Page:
A new survey by Manta Network, a privacy-preserving decentralized finance stack built on Substrate, has shed further light on the need for privacy in the rapidly expanding DeFi space.
“We think one of the biggest problems that need to be tackled exists on decentralized exchanges,” said Shumo Chu, CEO and co-founder of Manta Network, in an email.
“The volume is large and increasing on decentralized exchanges, but DEXs are also a hotbed for front-running opportunities due to the transparent nature of the blockchain. Someone can see your transaction before it gets written and confirmed, and make the same transaction with a higher fee to get priority and pass that transaction before you do.”
Privacy in DeFi
According to the survey, nearly three-quarters of the 404 respondents (73.2%) “have either hesitated or completely avoided making a transaction in the past because they were worried about the privacy implications of that transaction.”
Additionally, 84% of respondents expressed concern about their wallet addresses being linked to their real identity. Part of this concern was caused due to the fact that the nature of blockchains allows people to see address balances.
In fact, over 90% of survey respondents said they’d looked up someone’s wallet address to view that person’s holdings and/or transactions.
The survey adds further weight to the notion that privacy is a central concern in the cryptocurrency space, and the Manta Network is one of a number of different projects in the DeFi space working to increase privacy functionality.
The Manta Network
The Manta Network aims to bolster privacy in DeFi, in part, by obfuscating wallet addresses, but with the overall aim of letting users transact and exchange privacy. A parachain in the Polkadot ecosystem, Manta Network’s first major project is a privacy-preserving automated market maker (AMM) DEX called MantaSwap.
The Manta Network is working to implement ZkSNARKs on the blockchain level. ZkSNARKs are a cryptographic technique that allows two entities to verify information with each other without having to share the underlying data related to it.
Think about it in the context of logging into a website, for example. The site verifies who you are without sharing your password, geolocation data or other information that can be used to figure out additional details about yourself that you aren’t aware you might be giving up.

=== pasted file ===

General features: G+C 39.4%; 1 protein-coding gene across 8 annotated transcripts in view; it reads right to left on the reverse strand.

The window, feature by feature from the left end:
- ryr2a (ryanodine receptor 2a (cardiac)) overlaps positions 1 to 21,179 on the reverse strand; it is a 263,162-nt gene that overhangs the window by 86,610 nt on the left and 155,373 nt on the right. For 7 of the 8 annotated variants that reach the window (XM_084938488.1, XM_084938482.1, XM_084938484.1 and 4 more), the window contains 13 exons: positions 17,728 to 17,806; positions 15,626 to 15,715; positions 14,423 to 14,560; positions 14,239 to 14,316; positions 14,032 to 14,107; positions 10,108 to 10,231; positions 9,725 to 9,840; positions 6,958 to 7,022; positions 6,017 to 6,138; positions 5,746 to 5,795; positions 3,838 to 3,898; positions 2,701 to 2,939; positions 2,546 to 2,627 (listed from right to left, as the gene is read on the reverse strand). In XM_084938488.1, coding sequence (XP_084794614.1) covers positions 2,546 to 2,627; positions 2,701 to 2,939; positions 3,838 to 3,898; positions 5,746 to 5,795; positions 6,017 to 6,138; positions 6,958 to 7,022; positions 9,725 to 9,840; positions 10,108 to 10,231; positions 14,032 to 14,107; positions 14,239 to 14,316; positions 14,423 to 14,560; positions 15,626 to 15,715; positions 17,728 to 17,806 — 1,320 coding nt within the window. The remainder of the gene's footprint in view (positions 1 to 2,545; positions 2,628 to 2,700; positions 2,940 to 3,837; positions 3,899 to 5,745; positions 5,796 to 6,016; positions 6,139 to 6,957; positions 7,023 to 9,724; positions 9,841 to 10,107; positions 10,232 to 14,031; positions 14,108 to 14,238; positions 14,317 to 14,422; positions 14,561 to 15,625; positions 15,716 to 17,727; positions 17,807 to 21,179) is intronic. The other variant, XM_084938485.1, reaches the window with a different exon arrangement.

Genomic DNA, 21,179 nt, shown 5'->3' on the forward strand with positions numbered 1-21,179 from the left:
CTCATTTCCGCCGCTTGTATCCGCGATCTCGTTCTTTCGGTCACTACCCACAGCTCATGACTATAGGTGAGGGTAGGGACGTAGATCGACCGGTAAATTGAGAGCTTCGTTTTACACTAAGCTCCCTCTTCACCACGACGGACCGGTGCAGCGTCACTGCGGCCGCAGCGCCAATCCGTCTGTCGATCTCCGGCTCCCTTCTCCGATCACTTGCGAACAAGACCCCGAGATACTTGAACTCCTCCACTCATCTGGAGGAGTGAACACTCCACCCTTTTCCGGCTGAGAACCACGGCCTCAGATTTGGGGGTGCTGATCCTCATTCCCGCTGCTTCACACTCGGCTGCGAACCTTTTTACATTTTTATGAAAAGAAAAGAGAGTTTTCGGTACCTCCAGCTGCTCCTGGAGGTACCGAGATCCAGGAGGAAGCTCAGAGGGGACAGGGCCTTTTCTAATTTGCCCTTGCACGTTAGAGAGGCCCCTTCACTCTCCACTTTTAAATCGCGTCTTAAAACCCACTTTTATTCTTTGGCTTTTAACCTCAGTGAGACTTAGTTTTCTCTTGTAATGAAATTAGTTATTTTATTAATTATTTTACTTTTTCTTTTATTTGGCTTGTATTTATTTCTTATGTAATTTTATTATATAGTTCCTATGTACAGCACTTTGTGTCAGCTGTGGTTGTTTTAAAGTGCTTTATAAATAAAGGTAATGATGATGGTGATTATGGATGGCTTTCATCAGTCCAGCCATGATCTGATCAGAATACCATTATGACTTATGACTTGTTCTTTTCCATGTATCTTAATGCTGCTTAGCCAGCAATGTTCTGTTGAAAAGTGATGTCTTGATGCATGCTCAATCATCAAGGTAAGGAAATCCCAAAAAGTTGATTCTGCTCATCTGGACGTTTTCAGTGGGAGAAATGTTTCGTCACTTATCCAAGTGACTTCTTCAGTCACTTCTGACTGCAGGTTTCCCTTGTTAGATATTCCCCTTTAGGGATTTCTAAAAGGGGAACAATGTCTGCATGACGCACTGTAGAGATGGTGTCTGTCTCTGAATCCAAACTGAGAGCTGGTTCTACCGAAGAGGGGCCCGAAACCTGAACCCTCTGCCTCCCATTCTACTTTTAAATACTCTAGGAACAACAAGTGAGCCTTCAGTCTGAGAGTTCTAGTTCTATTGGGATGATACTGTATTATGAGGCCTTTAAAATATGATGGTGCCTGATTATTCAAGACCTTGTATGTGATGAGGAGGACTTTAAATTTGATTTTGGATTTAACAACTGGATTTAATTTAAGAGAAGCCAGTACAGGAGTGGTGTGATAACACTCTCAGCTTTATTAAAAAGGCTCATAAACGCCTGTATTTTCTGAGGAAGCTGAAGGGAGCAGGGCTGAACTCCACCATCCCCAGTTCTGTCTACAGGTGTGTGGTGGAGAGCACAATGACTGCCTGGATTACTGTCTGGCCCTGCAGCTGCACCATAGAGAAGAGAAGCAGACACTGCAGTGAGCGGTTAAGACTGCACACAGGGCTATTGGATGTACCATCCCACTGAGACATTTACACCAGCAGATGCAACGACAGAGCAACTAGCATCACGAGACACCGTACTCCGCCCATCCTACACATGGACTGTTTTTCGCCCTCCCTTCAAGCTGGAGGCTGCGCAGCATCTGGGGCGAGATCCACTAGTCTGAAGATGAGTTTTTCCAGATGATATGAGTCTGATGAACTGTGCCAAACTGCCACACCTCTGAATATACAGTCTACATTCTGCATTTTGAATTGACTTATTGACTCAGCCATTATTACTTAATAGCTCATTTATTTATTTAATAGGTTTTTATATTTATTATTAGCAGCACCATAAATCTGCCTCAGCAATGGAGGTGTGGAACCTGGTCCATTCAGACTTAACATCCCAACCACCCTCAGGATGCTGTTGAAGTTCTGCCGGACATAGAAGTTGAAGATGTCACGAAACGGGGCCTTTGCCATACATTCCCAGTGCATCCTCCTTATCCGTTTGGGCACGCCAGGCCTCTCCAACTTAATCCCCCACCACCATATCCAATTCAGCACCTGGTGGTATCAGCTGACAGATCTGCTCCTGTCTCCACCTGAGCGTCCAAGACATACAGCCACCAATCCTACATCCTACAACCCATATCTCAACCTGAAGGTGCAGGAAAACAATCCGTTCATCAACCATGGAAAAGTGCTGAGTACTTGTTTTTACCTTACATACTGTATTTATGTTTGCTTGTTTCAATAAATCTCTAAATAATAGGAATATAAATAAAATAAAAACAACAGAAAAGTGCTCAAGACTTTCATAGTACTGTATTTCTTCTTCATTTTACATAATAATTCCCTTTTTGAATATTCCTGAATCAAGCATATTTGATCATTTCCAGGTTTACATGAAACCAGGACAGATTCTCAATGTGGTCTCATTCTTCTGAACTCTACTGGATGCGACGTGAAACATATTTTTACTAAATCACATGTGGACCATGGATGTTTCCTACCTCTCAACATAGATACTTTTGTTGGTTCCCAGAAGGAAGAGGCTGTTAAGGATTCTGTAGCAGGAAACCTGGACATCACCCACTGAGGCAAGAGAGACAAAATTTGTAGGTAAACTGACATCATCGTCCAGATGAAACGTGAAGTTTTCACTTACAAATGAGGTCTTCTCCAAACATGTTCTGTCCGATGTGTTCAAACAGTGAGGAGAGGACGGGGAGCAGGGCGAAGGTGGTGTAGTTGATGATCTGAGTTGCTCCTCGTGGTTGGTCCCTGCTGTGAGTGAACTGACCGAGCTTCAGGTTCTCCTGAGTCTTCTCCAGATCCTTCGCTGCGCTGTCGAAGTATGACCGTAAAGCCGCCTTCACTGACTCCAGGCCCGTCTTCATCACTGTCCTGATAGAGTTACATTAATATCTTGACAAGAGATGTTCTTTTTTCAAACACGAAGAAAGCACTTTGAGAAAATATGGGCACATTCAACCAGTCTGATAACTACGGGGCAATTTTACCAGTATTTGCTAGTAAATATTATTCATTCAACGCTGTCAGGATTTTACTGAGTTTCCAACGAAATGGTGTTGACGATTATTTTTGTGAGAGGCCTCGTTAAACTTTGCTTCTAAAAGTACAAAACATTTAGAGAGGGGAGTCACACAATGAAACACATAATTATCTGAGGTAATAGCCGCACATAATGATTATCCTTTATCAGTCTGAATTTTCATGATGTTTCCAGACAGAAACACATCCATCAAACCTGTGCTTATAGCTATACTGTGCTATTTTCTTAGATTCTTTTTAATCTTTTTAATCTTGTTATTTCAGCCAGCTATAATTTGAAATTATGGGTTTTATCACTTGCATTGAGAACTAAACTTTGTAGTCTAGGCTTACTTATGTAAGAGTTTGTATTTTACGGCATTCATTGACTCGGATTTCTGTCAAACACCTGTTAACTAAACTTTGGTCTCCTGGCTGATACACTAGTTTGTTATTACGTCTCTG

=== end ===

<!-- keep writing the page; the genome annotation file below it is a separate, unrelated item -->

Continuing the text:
According to Chu, Manta’s use of ZkSNARKS can bring privacy to transactions and user identity.
“While you are still able to monitor your own transactions, no one else can do so anymore,” he said. “By taking this and applying it in an interoperable manner (through Polkadot), we’re able to provide a plug-and-play solution for the entire ecosystem in the future.”
Right now though, Chu said the team is focusing on enhancing usability, given their goal is to be a plug-and-play solution. Additionally, they’re working to ensure transparency of both the code itself as well as the process.
“As part of the usability, we also want to focus on the security of the implementation, which takes time,” he said.
Why privacy matters
The implications for transparent transactions aren’t limited to someone knowing how much money is in an address. It can have tangible downstream effects, given that information is power.
In traditional finance, if you want to view your bank account information (including transactions and total cash), you have to prove that you are the owner of that account. No one else is allowed to view your information without your consent.
“It’s different on the blockchain – anyone who knows your wallet address can review your transactions, trace your transactions and see all of your assets,” said Chu.
Chu said that lack of privacy leads to a host of other issues that arise in scaling out blockchain use cases. Automated monitoring and scraping leads to unauthorized data collection, opening up potential opportunities for blackmail. In corporate use cases, trade secrets may be revealed by tracing transactions on chain.
On decentralized exchanges, that transparency leads to front-running opportunities, according to Chu. People are taking extra steps, which increases the friction of usage, just to make transactions more obfuscated.
Chu said the availability of privacy products are a secondary issue on DEXs, which is part of the reason he said he wants Manta Network to be plug and play.
“Future DEX projects don’t need to bring onboard their own cryptography team; they can use our development tools,” he said. “Other DeFi projects and general blockchain projects can do the same thing.”
Funding and the future
The Manta Network, which was previously a Web 3.0 Foundation Grant winner, closed a $1.1 million funding round, led by Polychain Capital, to build MantaSwap.
“Manta Network brings an experienced team to tackle the critical and growing issues regarding privacy on the blockchain,” said Ben Perszyk, partner at Polychain, in a statement. “Its unique approach to building as a Polkadot parachain enables them to offer plug-and-play privacy to a multitude of use cases and projects, starting with their own privacy-preserving DEX.”
The funding will jump-start Manta Network’s development. The team is currently finishing its prototype to deliver to the Web3 Foundation. Before the end of Q1, it will be delivering the first version of its test net. In future releases of the test net, it will introduce other assets as well as exchange functionality.
“Our goal is to get main net up before the end of the year, but we recognize the importance of making sure that the security aspects of our network are thoroughly tested and addressed before we make the decision to launch the main net,” said Chu.
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